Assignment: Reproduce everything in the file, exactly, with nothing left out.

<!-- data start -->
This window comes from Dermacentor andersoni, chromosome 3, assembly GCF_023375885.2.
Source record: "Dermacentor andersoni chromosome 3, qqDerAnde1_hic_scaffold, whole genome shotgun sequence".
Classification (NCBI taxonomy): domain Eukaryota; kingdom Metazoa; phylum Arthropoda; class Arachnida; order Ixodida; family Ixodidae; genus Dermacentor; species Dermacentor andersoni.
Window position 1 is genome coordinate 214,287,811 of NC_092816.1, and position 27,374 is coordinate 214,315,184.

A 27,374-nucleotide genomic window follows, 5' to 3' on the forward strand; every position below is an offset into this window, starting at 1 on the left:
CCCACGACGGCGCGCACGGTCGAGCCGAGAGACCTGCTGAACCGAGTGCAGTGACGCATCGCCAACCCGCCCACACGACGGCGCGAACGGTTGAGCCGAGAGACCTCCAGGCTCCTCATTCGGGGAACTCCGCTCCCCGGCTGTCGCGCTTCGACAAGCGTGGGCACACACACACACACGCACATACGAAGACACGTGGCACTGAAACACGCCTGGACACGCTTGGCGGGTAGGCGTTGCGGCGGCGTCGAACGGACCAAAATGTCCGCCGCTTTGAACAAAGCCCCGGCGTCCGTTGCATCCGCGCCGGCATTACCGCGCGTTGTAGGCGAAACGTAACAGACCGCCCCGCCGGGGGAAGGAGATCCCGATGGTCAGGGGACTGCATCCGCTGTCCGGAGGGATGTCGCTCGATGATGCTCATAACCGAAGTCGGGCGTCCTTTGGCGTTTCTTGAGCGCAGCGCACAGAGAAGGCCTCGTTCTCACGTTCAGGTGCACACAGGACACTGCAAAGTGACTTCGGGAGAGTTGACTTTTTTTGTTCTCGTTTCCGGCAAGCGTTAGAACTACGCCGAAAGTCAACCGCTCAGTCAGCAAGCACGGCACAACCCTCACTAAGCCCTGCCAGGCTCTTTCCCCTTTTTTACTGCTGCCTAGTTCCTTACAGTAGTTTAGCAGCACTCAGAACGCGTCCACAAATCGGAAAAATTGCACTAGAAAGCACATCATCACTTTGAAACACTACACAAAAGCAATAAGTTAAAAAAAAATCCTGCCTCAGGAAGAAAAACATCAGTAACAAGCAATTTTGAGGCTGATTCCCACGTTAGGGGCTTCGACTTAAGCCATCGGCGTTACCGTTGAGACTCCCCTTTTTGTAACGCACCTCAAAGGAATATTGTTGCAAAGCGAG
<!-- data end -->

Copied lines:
This window comes from Dermacentor andersoni, chromosome 3, assembly GCF_023375885.2.
Source record: "Dermacentor andersoni chromosome 3, qqDerAnde1_hic_scaffold, whole genome shotgun sequence".
Classification (NCBI taxonomy): domain Eukaryota; kingdom Metazoa; phylum Arthropoda; class Arachnida; order Ixodida; family Ixodidae; genus Dermacentor; species Dermacentor andersoni.
Window position 1 is genome coordinate 214,287,811 of NC_092816.1, and position 27,374 is coordinate 214,315,184.

A 27,374-nucleotide genomic window follows, 5' to 3' on the forward strand; every position below is an offset into this window, starting at 1 on the left:
CCCACGACGGCGCGCACGGTCGAGCCGAGAGACCTGCTGAACCGAGTGCAGTGACGCATCGCCAACCCGCCCACACGACGGCGCGAACGGTTGAGCCGAGAGACCTCCAGGCTCCTCATTCGGGGAACTCCGCTCCCCGGCTGTCGCGCTTCGACAAGCGTGGGCACACACACACACACGCACATACGAAGACACGTGGCACTGAAACACGCCTGGACACGCTTGGCGGGTAGGCGTTGCGGCGGCGTCGAACGGACCAAAATGTCCGCCGCTTTGAACAAAGCCCCGGCGTCCGTTGCATCCGCGCCGGCATTACCGCGCGTTGTAGGCGAAACGTAACAGACCGCCCCGCCGGGGGAAGGAGATCCCGATGGTCAGGGGACTGCATCCGCTGTCCGGAGGGATGTCGCTCGATGATGCTCATAACCGAAGTCGGGCGTCCTTTGGCGTTTCTTGAGCGCAGCGCACAGAGAAGGCCTCGTTCTCACGTTCAGGTGCACACAGGACACTGCAAAGTGACTTCGGGAGAGTTGACTTTTTTTGTTCTCGTTTCCGGCAAGCGTTAGAACTACGCCGAAAGTCAACCGCTCAGTCAGCAAGCACGGCACAACCCTCACTAAGCCCTGCCAGGCTCTTTCCCCTTTTTTACTGCTGCCTAGTTCCTTACAGTAGTTTAGCAGCACTCAGAACGCGTCCACAAATCGGAAAAATTGCACTAGAAAGCACATCATCACTTTGAAACACTACACAAAAGCAATAAGTTAAAAAAAAATCCTGCCTCAGGAAGAAAAACATCAGTAACAAGCAATTTTGAGGCTGATTCCCACGTTAGGGGCTTCGACTTAAGCCATCGGCGTTACCGTTGAGACTCCCCTTTTTGTAACGCACCTCAAAGGAATATTGTTGCAAAGCGAG